Vote Buying Scandal Stokes Fears of EOS Governance Failure | Crypto
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EOS investors can’t say they weren’t warned.
What was foretold in a March blog post by ethereum creator Vitalik Buterin may have come to pass on the world’s fifth largest blockchain, with a bout of vote buying drama rocking the $5 billion protocol over the weekend.
That’s when a Twitter account named “Maple Leaf Capital” produced screenshots from a leaked Excel spreadsheet that supposedly show the China-based exchange Huobi, one of the world’s oldest and largest, accepting money for its support of certain entities in the charge of ensuring the network’s distributed decision-making.
The allegation is notable as EOS has only 21 “block producers,” trusted entities periodically elected to maintain the history of the blockchain and that receive rewards in the form of cryptocurrency for doing so.
No one can verify any of the claims made in this thread, nor the provenance of the spreadsheet’s data. Huobi promptly denied all the accusations.
However, that doesn’t mean damage control isn’t being done. Block.One, the creators of the EOSIO software, for which they raised $4 billion in a nearly year-long initial coin offering (ICO), issued its own statement on Tuesday.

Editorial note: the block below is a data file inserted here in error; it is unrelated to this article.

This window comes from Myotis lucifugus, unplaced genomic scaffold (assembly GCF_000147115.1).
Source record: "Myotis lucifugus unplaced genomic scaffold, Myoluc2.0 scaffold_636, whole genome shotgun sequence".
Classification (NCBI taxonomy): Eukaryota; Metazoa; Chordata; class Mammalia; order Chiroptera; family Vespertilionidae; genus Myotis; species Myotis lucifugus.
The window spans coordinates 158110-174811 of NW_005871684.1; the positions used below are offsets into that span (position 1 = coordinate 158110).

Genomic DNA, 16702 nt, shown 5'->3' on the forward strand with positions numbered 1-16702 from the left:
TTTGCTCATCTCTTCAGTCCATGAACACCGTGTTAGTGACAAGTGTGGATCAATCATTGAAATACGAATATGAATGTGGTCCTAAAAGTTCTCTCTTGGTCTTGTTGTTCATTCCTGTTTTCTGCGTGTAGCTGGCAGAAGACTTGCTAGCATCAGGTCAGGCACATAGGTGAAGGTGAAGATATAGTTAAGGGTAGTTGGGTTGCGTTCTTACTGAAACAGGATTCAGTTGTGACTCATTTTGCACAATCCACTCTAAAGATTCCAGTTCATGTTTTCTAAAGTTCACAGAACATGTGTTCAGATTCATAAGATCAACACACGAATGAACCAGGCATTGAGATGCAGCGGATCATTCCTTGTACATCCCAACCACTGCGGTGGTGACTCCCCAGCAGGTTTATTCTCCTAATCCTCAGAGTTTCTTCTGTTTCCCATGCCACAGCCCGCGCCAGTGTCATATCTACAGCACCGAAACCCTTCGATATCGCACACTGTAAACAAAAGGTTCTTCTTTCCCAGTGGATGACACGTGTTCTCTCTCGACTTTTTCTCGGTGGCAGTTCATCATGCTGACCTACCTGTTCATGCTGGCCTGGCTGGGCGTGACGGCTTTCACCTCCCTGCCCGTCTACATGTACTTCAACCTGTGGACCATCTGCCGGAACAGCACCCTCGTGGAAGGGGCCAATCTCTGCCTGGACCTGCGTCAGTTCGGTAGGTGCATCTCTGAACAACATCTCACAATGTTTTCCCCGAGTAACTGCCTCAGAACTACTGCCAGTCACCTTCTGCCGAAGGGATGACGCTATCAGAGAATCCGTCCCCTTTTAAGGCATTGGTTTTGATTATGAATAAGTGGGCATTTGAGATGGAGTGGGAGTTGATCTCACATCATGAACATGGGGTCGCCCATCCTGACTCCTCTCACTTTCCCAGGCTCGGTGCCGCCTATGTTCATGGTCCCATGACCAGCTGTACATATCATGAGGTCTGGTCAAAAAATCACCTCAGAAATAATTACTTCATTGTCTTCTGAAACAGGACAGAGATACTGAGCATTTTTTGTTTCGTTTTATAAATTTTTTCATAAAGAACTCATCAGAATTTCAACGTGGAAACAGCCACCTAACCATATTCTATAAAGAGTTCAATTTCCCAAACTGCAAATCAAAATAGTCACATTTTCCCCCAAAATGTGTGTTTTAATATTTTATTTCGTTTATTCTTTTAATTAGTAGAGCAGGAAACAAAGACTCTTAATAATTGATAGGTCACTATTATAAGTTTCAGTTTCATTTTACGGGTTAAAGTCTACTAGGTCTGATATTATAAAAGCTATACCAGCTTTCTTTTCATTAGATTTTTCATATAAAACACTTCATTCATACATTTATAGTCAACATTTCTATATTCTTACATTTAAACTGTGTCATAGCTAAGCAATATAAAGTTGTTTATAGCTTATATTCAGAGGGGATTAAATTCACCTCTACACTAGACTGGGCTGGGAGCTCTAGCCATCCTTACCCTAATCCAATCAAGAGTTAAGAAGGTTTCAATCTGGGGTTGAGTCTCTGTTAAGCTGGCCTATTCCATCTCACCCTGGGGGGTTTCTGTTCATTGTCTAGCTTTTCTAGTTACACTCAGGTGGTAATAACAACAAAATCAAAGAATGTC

“We are aware of some unverified claims regarding irregular block producer voting, and the subsequent denials of those claims. We believe it is important to ensure a free and democratic election process within EOS and may, as we deem appropriate, vote with other holders to reinforce the integrity of this process.”
Accusations of wrong-doing aside, the controversy illuminates deeper issues, adding fuel to the fire for those who allege the EOS protocol may have an incomplete approach to governance.
At the simplest level, the debate is over whether block producers should be allowed to pay other people to vote for them. The EOS interim constitutions, documents designed to put forth rules for participants on the network, clearly ban vote buying, but that constitution has never been ratified by EOS users.
Yet, at the same time, EOS seems designed for block producers to support other block producers.
Block producers earn tokens and have an interest in the long-term health of the protocol, so some argue it seems natural that they would (and must) use those tokens to support other block producers they have collaborated with and believe to be good stewards of the network.